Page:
Love mobile solutions?

A career at Bookit will let you work to offer seamless customer experiences for some of the leading brands in the world.

Join us and make great things

Ever since Bookit was born, we've always been adamant about driving real business value for our customers by crafting seamless mobile experiences. If you're like us and won't settle for anything less, we'd love to see you work with us!

Please check our open positions below or leave an open application by sending your application to

Join us and make great things

The history of BookIT - Click&Easy's parent company

Bookit was founded in 1999 by Jukka Salonen to create new mobile relationships between companies and the growing world of the connected customer.

Bookit’s Mobile Engagement Platform orchestrates hundreds of thousands of smart messages, helping companies build engagement and mobile customer experience by delivering the right message to the right person at the right time.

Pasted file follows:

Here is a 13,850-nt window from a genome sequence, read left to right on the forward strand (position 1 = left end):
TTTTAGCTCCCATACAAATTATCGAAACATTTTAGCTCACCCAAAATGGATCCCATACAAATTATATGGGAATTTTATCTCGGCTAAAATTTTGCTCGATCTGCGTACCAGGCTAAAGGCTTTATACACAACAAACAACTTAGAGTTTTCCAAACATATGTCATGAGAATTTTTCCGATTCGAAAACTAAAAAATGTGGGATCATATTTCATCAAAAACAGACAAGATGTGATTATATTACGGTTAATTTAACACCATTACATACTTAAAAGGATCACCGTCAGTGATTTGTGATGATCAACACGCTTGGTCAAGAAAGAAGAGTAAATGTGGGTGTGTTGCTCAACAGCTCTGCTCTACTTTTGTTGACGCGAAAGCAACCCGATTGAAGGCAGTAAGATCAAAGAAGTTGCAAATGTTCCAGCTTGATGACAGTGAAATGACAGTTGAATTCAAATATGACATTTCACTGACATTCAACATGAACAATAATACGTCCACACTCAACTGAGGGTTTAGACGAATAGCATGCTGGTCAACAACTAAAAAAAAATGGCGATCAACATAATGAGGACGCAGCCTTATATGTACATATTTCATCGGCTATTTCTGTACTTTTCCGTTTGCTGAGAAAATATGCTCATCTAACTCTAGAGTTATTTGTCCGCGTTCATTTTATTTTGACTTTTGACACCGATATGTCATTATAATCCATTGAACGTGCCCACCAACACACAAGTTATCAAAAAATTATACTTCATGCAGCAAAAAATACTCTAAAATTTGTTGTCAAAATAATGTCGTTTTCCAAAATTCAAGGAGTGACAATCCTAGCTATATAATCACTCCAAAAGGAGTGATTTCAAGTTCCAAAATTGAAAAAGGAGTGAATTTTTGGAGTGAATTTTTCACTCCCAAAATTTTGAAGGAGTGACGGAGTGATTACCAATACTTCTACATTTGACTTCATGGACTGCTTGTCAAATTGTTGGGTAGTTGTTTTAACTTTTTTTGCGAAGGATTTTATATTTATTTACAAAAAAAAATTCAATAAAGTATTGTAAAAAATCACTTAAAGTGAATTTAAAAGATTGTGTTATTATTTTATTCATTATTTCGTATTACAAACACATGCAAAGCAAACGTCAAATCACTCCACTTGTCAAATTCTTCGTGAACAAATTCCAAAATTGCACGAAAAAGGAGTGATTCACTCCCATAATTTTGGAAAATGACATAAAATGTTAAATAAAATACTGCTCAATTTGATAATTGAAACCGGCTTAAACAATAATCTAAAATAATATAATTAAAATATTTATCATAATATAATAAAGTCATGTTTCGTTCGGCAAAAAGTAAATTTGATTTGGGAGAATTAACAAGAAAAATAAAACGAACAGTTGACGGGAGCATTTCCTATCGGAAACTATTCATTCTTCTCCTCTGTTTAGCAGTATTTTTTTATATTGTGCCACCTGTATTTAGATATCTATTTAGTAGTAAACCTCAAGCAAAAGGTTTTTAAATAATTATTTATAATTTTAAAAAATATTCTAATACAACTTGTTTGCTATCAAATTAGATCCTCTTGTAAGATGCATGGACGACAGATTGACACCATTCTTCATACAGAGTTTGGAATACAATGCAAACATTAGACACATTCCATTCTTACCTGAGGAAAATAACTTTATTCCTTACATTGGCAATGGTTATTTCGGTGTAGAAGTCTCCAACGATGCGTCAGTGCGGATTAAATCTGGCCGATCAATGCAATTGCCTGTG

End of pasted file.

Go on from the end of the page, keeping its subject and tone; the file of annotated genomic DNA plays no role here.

Today Bookit works with major global companies in logistics, travel, telecom, media and payment industries. Overall, Bookit has 20 employees in its offices located in Helsinki, Fi and Dallas, TX.

the outcry for clickandeasy

Evidence of the clickandeasy generational impact

Supply Chain Brains discussion over the future of customer first solutions in logistics.

"SCB: What is the “personal supply chain?”

I look at it as an evolution, where digitization is empowering us as consumers to dominate the relationship with brands and retailers. We’re putting a lot more expectations on sellers. And that’s creating personalized supply chains for meeting our needs, especially when it comes to how things are delivered. It’s exploding the whole concept of one supply chain for everybody."

“Q&A: Introducing the 'Personal Supply Chain'.” SupplyChainBrain RSS, 16 July 2019,

SCB: There’s also a lot of talk about how retailers handle the last mile in a profitable manner, especially in the case of one-hour service or appointment deliveries.

Courtin: That's a massive challenge. I don't think there’s a single silver bullet for solving this. I do think you're going to see the aggregation of deliveries, as sellers trying to change buyers’ behavior. Yes, you might want that product within a day or hour, but maybe you're more flexible about where you receive it. The seller might convince you to pick up at a locker, in exchange for a $5 refund. Amazon is already starting to do that. Or pick up in store — the question is how do you incentivize the customer to jump on board with that?

“Q&A: Introducing the 'Personal Supply Chain'.” SupplyChainBrain RSS, 16 July 2019,